Long March 7

Tianzhou 4 | Long March 7

Check out our Prelaunch Preview if you want to know more about the mission before lift off.

Lift Off Time
May 9, 2022 – 17:56 UTC
May 10, 2022 – 01:56 BJT
Mission Name
Tianzhou 4
Launch Provider
(What rocket company launched it?)
China Aerospace Science Corporation (CASC)
(Who paid for this?)
China National Space Administration (CNSA)
Long March 7
Launch Location
LC-201, Wenchang Satellite Launch Center, Hainan Island, China
Payload mass
Up to 6,500 kg (14,300 lb)
Where did the spacecraft go?
Tiangong Space Station, Low earth orbit (LEO) – 370 km (230 mi), at a 41.0° inclination
Did they attempt to recover the first stage?
No, this is not a capability of the Long March 7
Where did the first stage land?
It will crash into the ocean
Did they attempt to recover the fairings?
No, this is not a capability of the Long March 7
Were these fairings new?
This was the:
– 3rd resupply mission for the Tiangong 3 Space Station 
– 4rd launch of a Tianzhou spacecraft
– 8th mission of a Long March 7 rocket

– 51st orbital launch attempt in 2022 (50th successful)
Where to rewatch
Official replay

How Did It Go?

The China Aerospace Science Corporation (CASC) successfully launched its third cargo resupply mission, the Tianzhou 4, to the Tiangong Space Station, which is currently under construction in low earth orbit (LEO). The rocket took off from from LC-201, Wenchang Satellite Launch Center, in China on May 9, 2022. The spacecraft docked to the Tiangong around seven hours after launch at 00:54 UTC.

Tianzhou 4, mission patch
The Tianzhou 4 mission patch (Credit: CMSE)

What Is The Tianzhou 4?

The Tianzhou 4 mission is the third cargo resupply mission to the Tianhe core crew module (CCM) of China’s Tiangong Space Station. The mission will provide the Tianhe CCM with enough propellant to maintain its orbital altitude, as well as deliver supplies for the stations next astronauts, who will arrive at the station in June for the Shenzhou 14 mission. The Tianzhou 4 docked to the aft docking port of the Tianhe CCM.

The Tianzhou (which means “heavenly boat”) is an automated cargo spacecraft which will function as the main resupply vehicle for the Tiangong Space Station. The spacecraft was developed from China’s first prototype space station, also called the Tiangong. The first Tianzhou spacecraft, the Tianzhou 1, launched on a Long March 7 rocket from Wenchang on April 2017.

Tianzhou 1 spacecraft, artist concept
An artist’s impression of the Tianzhou-1 spacecraft. (Credit: China Aerospace Science and Technology Corporation)

The Tiangong Space Station

The Tiangong Space Station (meaning “heavenly palace”) is a space station currently under construction in low earth orbit (LEO). When complete the station will be roughly one-fifth the mass of the of the International Space Station. Construction began on April 29, 2021, when the core module, the Tianhe, which is able to accommodate three crew members with a built-in life support system, was launched on a Long March 5B rocket.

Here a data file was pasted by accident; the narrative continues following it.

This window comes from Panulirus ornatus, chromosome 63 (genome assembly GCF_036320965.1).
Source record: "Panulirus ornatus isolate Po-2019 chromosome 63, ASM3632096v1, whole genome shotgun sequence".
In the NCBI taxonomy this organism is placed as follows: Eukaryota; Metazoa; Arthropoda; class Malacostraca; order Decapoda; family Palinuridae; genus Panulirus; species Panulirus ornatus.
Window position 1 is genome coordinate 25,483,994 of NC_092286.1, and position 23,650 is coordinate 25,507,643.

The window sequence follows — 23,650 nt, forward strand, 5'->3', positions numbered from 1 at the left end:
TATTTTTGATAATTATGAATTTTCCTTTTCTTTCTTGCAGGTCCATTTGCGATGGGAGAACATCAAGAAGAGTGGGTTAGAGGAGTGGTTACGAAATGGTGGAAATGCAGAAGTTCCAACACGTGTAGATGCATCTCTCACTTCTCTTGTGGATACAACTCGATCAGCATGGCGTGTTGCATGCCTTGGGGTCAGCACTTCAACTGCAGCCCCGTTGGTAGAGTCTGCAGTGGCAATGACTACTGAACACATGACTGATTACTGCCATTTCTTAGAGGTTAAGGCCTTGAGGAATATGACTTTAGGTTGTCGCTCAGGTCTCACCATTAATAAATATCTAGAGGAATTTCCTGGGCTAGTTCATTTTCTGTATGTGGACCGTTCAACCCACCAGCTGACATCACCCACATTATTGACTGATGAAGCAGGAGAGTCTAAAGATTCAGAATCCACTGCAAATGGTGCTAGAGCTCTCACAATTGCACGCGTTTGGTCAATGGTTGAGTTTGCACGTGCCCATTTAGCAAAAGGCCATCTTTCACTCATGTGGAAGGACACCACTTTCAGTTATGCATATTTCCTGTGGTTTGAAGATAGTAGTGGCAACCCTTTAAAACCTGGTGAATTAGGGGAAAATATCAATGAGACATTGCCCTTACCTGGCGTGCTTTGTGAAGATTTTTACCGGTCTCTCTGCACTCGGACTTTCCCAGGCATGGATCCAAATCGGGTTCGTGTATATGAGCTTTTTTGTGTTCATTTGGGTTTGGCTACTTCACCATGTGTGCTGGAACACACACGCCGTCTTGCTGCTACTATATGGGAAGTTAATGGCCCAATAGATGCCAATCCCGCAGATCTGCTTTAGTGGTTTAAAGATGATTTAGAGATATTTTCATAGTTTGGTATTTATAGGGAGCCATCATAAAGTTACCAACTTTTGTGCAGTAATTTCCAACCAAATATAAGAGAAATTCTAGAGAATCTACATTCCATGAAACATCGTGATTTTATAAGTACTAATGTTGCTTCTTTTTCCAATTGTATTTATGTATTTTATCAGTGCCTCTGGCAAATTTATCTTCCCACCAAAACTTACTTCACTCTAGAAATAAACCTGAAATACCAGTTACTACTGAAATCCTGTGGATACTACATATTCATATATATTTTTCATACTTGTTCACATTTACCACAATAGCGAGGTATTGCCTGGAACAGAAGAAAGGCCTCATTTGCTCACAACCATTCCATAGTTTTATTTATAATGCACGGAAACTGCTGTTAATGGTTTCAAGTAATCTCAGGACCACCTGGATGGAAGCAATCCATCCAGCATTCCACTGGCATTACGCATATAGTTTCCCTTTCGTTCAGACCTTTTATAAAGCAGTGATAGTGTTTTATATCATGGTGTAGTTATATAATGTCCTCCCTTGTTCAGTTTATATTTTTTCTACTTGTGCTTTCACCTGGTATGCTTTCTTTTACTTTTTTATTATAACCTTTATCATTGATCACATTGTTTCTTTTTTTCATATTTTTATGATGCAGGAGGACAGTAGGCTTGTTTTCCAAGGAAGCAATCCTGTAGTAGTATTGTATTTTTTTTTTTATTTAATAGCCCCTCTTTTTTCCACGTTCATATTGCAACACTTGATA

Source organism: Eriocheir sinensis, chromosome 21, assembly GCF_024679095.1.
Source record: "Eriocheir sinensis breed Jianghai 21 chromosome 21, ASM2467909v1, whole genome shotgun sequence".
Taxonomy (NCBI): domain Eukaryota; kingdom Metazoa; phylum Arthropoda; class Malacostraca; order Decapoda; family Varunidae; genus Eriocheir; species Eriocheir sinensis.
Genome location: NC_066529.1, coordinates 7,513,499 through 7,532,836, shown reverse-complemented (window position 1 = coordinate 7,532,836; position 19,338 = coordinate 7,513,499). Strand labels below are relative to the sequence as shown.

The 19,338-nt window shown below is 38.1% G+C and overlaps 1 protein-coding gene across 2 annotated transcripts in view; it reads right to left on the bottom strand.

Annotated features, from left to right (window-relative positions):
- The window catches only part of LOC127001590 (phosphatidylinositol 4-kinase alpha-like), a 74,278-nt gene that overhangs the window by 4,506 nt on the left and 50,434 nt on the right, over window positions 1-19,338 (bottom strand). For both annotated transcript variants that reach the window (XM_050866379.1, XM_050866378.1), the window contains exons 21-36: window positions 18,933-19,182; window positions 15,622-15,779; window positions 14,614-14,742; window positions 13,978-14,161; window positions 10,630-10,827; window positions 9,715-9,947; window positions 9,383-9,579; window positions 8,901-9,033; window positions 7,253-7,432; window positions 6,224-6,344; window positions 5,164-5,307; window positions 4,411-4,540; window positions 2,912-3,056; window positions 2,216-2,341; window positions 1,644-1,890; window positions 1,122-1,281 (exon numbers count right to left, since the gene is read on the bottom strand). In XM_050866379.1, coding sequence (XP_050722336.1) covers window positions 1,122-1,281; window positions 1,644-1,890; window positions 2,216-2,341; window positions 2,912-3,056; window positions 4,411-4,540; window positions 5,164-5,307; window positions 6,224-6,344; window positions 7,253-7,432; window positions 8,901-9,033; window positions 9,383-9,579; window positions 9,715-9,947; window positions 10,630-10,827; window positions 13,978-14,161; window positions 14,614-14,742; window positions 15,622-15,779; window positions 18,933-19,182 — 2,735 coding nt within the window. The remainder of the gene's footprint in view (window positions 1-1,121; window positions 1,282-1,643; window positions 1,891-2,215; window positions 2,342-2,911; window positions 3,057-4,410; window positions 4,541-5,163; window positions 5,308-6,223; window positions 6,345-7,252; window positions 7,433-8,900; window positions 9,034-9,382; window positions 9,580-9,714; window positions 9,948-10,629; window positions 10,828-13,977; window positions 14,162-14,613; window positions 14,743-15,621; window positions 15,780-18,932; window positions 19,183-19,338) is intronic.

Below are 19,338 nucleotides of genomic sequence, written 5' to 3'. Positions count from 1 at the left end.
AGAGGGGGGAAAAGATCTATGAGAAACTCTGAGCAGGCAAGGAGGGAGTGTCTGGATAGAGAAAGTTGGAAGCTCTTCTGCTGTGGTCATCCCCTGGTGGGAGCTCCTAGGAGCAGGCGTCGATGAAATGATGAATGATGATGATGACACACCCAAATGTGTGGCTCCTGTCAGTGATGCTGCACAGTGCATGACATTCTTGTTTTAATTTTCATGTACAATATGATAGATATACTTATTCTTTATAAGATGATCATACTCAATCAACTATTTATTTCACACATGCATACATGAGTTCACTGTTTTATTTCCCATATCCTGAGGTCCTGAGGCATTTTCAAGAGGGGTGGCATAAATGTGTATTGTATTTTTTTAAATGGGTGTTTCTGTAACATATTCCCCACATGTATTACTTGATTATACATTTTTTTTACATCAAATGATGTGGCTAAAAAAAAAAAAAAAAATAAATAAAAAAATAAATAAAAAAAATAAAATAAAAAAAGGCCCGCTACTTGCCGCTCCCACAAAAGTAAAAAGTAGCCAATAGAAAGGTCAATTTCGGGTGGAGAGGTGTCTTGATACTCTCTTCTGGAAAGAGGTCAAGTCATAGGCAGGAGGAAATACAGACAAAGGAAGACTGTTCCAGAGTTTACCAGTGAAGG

China’s aim is to construct the three-module space station with 11 launches across 2021-2022, which will include 3 module launches, 4 cargo spacecraft, and 4 crewed missions. The station will be comprised of three modules, though it has the ability to expand to 6, and it is expected to be operational for at least 10 years.

What Is The Long March 7?

The Long March 7 is a three stage medium lift launch vehicle, capable of placing a 13,500 kg (~29,800 lb) payload into low earth orbit (LEO), or a 7,000 kg (~15,000 lb) payload into geostationary transfer orbit (GTO).

The basic version of the Long March 7 can be customized by varying the number of boosters, allowing it to be capable of reaching higher orbits or executing multiple orbital deployments.

Long March 7, launch pad, Tianzhou 2
The Long March 7 (Credit: Xinhua News)


The center core of the Long March 7 can be supported by either zero, two, or four boosters, which use refined kerosene (RP-1) and liquid oxygen (LOx) propellant. The boosters are powered by an oxidizer-rich staged combustion YF-100 engine. At sea level, each booster provides 1,200 kN (270,000 lbf) of thrust. This increases to 1,340 kN (300,000 lbf) of thrust in vacuum.

First Stage

The center core of the rocket is 3.35 meters in diameter and has two YF-100 engines. Like the boosters, this first stage uses refined kerosene (RP-1) and liquid oxygen (LOx) propellant. At sea level, this stage produces 2,400 kN (540,000 lbf) of thrust, increasing to 2,680 kN (600,000 lbf) at vacuum.

Second Stage

Similarly to the first stage, the second stage is also 3.35 meters in diameter and uses refined kerosene (RP-1) and liquid oxygen (LOx) propellant. This stage is powered by 4 oxidizer-rich staged combustion YF-115 engines, two of which are fixed and two of which are able to gimble. In vacuum the second stage offers 706 kN (159,000 lbf) of thrust.

Third Stage

The Long March 7 does not have a third stage in the basic configuration used for this mission, but the Long March 7A variant has an additional third stage powered by liquid hydrogen (LH2) and liquid oxygen (LOx). The stage uses 2 YF-75 engines, which produce 167 kN (37,580 lbf) of thrust and have an ISP of 438 seconds.

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